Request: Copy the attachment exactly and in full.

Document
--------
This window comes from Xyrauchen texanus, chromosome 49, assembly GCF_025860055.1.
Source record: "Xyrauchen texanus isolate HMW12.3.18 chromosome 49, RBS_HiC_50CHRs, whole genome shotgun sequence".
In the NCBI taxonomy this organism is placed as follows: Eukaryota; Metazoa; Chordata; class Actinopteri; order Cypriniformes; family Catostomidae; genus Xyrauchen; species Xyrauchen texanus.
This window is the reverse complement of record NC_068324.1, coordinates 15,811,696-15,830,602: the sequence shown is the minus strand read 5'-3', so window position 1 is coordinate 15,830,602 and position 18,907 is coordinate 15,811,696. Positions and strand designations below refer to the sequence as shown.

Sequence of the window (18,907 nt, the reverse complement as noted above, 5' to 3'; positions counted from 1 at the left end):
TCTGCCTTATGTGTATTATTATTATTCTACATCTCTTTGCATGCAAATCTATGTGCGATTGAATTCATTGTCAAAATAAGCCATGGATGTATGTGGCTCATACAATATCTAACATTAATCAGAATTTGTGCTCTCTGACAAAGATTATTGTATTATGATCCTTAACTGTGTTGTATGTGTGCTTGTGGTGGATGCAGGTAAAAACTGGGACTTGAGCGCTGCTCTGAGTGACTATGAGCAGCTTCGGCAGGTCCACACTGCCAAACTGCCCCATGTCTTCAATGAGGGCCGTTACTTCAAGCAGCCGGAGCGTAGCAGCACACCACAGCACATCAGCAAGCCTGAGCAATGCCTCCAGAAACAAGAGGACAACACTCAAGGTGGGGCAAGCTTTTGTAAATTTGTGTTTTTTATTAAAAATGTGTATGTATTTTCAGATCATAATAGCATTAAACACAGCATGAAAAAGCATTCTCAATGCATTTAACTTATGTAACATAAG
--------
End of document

This window comes from Xyrauchen texanus, chromosome 49, assembly GCF_025860055.1.
Source record: "Xyrauchen texanus isolate HMW12.3.18 chromosome 49, RBS_HiC_50CHRs, whole genome shotgun sequence".
In the NCBI taxonomy this organism is placed as follows: Eukaryota; Metazoa; Chordata; class Actinopteri; order Cypriniformes; family Catostomidae; genus Xyrauchen; species Xyrauchen texanus.
This window is the reverse complement of record NC_068324.1, coordinates 15,811,696-15,830,602: the sequence shown is the minus strand read 5'-3', so window position 1 is coordinate 15,830,602 and position 18,907 is coordinate 15,811,696. Positions and strand designations below refer to the sequence as shown.

Sequence of the window (18,907 nt, the reverse complement as noted above, 5' to 3'; positions counted from 1 at the left end):
TCTGCCTTATGTGTATTATTATTATTCTACATCTCTTTGCATGCAAATCTATGTGCGATTGAATTCATTGTCAAAATAAGCCATGGATGTATGTGGCTCATACAATATCTAACATTAATCAGAATTTGTGCTCTCTGACAAAGATTATTGTATTATGATCCTTAACTGTGTTGTATGTGTGCTTGTGGTGGATGCAGGTAAAAACTGGGACTTGAGCGCTGCTCTGAGTGACTATGAGCAGCTTCGGCAGGTCCACACTGCCAAACTGCCCCATGTCTTCAATGAGGGCCGTTACTTCAAGCAGCCGGAGCGTAGCAGCACACCACAGCACATCAGCAAGCCTGAGCAATGCCTCCAGAAACAAGAGGACAACACTCAAGGTGGGGCAAGCTTTTGTAAATTTGTGTTTTTTATTAAAAATGTGTATGTATTTTCAGATCATAATAGCATTAAACACAGCATGAAAAAGCATTCTCAATGCATTTAACTTATGTAACATAAG